Conceptualizing the impacts of dual practice on the retention of public sector specialists - evidence from South Africa

John Ashmore*, Lucy Gilson

*Autor correspondente para este trabalho

Resultado de pesquisarevisão de pares

24 Citações (Scopus)

Resumo

Background: 'Dual practice', or multiple job holding, generally involves public sector-based health workers taking additional work in the private sector. This form of the practice is purported to help retain public health care workers in low and middle-income countries' public sectors through additional wage incentives. There has been little conceptual or empirical development of the relationship between dual practice and retention. Methods: This article helps begin to fill this gap, drawing on empirical evidence from a qualitative study focusing on South African specialists. Fifty-one repeat, in-depth interviews were carried out with 28 doctors (predominantly specialists) with more than one job, in one public and one private urban hospital. Results: Findings suggest dual practice can impact both positively and negatively on specialists' intention to stay in the public sector. This is through multiple conceptual channels including those previously identified in the literature such as dual practice acting as a 'stepping stone' to private practice by reducing migration costs. Dual practice can also lead specialists to re-evaluate how they compare public and private jobs, and to overworking which can expedite decisions on whether to stay in the public sector or leave. Numerous respondents undertook dual practice without official permission. Conclusions: The idea that dual practice helps retain public specialists in South Africa may be overstated. Yet banning the practice may be ineffective, given many undertake it without permission in any case. Regulation should be better enforced to ensure dual practice is not abused. The conceptual framework developed in this article could form a basis for further qualitative and quantitative inquiry.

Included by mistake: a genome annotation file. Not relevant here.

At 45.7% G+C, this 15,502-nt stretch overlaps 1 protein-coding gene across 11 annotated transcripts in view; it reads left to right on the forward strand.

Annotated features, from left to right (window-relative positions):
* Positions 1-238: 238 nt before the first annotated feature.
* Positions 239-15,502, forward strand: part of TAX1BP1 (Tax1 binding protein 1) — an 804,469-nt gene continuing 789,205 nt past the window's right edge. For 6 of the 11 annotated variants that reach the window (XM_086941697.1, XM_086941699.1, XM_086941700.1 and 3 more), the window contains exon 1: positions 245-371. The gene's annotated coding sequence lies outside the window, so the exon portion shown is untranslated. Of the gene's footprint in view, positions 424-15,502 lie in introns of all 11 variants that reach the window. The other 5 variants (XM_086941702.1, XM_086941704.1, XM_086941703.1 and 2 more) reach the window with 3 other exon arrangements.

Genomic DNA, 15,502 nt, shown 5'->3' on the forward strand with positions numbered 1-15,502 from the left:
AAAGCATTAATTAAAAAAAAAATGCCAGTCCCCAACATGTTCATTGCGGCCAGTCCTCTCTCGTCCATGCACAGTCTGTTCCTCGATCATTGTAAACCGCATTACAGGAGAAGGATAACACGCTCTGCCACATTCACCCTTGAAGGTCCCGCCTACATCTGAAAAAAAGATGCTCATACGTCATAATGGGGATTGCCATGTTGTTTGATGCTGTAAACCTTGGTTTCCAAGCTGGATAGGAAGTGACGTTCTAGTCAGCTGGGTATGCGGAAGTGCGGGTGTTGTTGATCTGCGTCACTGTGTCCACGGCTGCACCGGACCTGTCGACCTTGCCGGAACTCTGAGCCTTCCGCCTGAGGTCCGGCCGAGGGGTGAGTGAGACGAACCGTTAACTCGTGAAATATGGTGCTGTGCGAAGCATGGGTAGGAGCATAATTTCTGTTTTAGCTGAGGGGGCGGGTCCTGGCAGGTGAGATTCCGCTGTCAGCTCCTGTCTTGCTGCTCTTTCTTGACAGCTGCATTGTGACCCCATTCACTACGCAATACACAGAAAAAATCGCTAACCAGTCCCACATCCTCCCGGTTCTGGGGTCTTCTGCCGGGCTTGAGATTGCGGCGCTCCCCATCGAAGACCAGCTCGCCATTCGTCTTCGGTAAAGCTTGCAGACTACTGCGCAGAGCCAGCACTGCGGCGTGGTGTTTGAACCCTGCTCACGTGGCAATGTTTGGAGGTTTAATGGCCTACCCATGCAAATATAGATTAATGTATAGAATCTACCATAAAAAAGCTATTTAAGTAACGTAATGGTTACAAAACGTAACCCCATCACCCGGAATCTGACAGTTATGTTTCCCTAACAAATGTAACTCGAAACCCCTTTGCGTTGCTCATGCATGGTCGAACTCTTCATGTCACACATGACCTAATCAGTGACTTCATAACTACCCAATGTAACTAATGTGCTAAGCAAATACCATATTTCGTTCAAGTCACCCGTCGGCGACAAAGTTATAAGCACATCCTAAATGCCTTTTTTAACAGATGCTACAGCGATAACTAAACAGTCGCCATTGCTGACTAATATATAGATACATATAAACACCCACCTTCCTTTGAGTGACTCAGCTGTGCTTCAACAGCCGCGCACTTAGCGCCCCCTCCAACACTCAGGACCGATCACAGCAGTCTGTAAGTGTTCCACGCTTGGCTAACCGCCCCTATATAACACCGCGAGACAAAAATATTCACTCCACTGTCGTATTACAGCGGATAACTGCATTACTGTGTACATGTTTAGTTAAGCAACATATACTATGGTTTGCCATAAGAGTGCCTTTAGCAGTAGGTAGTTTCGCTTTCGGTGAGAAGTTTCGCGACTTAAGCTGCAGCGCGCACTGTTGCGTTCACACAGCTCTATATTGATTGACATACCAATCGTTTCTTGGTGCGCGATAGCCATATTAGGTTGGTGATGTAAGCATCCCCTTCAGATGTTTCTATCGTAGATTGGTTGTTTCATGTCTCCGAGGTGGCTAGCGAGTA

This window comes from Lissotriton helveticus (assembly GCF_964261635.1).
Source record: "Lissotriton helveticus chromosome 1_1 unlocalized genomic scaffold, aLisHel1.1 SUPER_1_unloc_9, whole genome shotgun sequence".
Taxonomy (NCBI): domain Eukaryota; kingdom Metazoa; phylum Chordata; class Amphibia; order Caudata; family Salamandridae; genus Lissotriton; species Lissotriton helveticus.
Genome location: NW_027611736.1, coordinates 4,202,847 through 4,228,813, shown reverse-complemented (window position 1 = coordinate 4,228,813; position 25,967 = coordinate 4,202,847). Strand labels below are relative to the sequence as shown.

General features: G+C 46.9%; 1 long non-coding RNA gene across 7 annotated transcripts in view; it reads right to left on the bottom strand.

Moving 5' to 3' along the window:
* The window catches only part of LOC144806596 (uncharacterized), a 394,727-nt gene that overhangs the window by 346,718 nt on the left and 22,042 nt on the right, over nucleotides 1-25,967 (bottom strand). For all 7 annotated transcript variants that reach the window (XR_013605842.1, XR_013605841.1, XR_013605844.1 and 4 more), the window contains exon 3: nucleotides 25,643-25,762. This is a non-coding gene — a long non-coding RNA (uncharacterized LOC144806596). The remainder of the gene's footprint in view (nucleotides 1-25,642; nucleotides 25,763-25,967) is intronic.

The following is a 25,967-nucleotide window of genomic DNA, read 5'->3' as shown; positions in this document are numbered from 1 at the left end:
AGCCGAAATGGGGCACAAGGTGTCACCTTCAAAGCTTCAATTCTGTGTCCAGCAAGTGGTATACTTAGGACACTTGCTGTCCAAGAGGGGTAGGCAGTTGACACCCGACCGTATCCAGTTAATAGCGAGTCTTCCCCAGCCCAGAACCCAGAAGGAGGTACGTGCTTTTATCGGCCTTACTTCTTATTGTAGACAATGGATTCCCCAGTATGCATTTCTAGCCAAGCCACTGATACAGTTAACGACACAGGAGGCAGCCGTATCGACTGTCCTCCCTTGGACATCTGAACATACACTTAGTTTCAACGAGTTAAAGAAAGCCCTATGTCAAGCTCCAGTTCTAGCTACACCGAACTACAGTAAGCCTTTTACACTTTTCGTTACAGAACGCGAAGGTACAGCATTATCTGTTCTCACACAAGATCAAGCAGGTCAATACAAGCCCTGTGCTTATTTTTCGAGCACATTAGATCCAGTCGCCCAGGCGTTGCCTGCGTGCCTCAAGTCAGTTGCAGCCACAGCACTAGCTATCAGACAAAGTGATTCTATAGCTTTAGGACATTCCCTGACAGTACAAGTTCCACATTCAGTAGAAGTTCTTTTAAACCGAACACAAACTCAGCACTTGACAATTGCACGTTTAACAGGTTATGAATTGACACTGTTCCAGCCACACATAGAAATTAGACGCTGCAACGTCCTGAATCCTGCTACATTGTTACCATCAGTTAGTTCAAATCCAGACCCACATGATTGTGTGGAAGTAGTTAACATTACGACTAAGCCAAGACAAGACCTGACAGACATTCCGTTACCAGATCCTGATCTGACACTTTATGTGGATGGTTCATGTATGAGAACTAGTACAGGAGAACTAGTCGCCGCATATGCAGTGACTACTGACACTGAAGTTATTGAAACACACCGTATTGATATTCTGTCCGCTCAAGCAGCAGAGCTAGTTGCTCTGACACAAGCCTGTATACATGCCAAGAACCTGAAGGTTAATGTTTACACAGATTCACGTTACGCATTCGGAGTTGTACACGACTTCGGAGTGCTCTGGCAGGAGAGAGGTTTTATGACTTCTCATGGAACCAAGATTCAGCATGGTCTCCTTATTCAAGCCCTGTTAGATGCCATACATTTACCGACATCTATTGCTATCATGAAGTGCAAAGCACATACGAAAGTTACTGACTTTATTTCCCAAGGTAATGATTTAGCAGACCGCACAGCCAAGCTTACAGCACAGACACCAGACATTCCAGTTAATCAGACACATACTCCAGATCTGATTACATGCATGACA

Idioma originalEnglish
Número do artigo3
RevistaHuman Resources for Health
Volume13
Número de emissão1
DOIs
Estado da publicaçãoPublished - 19 jan 2015
Publicado externamenteSim

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